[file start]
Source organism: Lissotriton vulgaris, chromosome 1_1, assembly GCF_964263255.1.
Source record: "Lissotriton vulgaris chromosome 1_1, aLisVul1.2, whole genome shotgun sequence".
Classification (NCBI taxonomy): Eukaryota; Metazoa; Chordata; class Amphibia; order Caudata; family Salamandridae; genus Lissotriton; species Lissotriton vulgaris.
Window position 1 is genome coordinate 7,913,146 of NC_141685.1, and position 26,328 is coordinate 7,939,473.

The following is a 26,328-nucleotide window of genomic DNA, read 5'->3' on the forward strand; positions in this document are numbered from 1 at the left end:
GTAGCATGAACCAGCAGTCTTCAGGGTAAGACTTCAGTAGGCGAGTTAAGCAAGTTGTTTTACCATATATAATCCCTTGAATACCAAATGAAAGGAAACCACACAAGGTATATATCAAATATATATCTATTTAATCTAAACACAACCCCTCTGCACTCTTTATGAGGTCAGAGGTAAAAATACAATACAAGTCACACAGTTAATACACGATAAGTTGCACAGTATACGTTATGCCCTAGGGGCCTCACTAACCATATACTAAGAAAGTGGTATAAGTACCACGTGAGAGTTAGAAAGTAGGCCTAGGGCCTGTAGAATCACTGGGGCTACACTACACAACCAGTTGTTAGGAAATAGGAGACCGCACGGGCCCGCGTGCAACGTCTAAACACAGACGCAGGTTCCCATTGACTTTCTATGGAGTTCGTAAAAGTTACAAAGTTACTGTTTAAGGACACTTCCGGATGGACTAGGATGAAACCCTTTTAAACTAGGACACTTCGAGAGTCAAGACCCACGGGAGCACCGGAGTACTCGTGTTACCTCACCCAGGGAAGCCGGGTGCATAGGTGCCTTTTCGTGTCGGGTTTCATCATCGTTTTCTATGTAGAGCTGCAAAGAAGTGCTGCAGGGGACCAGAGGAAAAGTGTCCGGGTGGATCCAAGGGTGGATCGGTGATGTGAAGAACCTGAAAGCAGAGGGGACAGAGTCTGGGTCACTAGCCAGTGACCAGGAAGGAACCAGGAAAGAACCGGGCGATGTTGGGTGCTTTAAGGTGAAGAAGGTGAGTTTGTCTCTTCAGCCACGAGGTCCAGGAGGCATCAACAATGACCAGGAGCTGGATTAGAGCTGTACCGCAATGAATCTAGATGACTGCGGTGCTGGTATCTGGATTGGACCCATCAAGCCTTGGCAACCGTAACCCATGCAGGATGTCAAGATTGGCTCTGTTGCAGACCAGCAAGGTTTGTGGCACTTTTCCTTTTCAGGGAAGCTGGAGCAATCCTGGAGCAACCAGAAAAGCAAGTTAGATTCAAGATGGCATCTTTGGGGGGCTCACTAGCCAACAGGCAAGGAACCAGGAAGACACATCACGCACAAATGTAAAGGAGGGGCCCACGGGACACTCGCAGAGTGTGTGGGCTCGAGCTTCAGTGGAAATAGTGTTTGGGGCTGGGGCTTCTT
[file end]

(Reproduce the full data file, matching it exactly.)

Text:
Source organism: Lissotriton vulgaris, chromosome 1_1, assembly GCF_964263255.1.
Source record: "Lissotriton vulgaris chromosome 1_1, aLisVul1.2, whole genome shotgun sequence".
Classification (NCBI taxonomy): Eukaryota; Metazoa; Chordata; class Amphibia; order Caudata; family Salamandridae; genus Lissotriton; species Lissotriton vulgaris.
Window position 1 is genome coordinate 7,913,146 of NC_141685.1, and position 26,328 is coordinate 7,939,473.

The following is a 26,328-nucleotide window of genomic DNA, read 5'->3' on the forward strand; positions in this document are numbered from 1 at the left end:
GTAGCATGAACCAGCAGTCTTCAGGGTAAGACTTCAGTAGGCGAGTTAAGCAAGTTGTTTTACCATATATAATCCCTTGAATACCAAATGAAAGGAAACCACACAAGGTATATATCAAATATATATCTATTTAATCTAAACACAACCCCTCTGCACTCTTTATGAGGTCAGAGGTAAAAATACAATACAAGTCACACAGTTAATACACGATAAGTTGCACAGTATACGTTATGCCCTAGGGGCCTCACTAACCATATACTAAGAAAGTGGTATAAGTACCACGTGAGAGTTAGAAAGTAGGCCTAGGGCCTGTAGAATCACTGGGGCTACACTACACAACCAGTTGTTAGGAAATAGGAGACCGCACGGGCCCGCGTGCAACGTCTAAACACAGACGCAGGTTCCCATTGACTTTCTATGGAGTTCGTAAAAGTTACAAAGTTACTGTTTAAGGACACTTCCGGATGGACTAGGATGAAACCCTTTTAAACTAGGACACTTCGAGAGTCAAGACCCACGGGAGCACCGGAGTACTCGTGTTACCTCACCCAGGGAAGCCGGGTGCATAGGTGCCTTTTCGTGTCGGGTTTCATCATCGTTTTCTATGTAGAGCTGCAAAGAAGTGCTGCAGGGGACCAGAGGAAAAGTGTCCGGGTGGATCCAAGGGTGGATCGGTGATGTGAAGAACCTGAAAGCAGAGGGGACAGAGTCTGGGTCACTAGCCAGTGACCAGGAAGGAACCAGGAAAGAACCGGGCGATGTTGGGTGCTTTAAGGTGAAGAAGGTGAGTTTGTCTCTTCAGCCACGAGGTCCAGGAGGCATCAACAATGACCAGGAGCTGGATTAGAGCTGTACCGCAATGAATCTAGATGACTGCGGTGCTGGTATCTGGATTGGACCCATCAAGCCTTGGCAACCGTAACCCATGCAGGATGTCAAGATTGGCTCTGTTGCAGACCAGCAAGGTTTGTGGCACTTTTCCTTTTCAGGGAAGCTGGAGCAATCCTGGAGCAACCAGAAAAGCAAGTTAGATTCAAGATGGCATCTTTGGGGGGCTCACTAGCCAACAGGCAAGGAACCAGGAAGACACATCACGCACAAATGTAAAGGAGGGGCCCACGGGACACTCGCAGAGTGTGTGGGCTCGAGCTTCAGTGGAAATAGTGTTTGGGGCTGGGGCTTCTT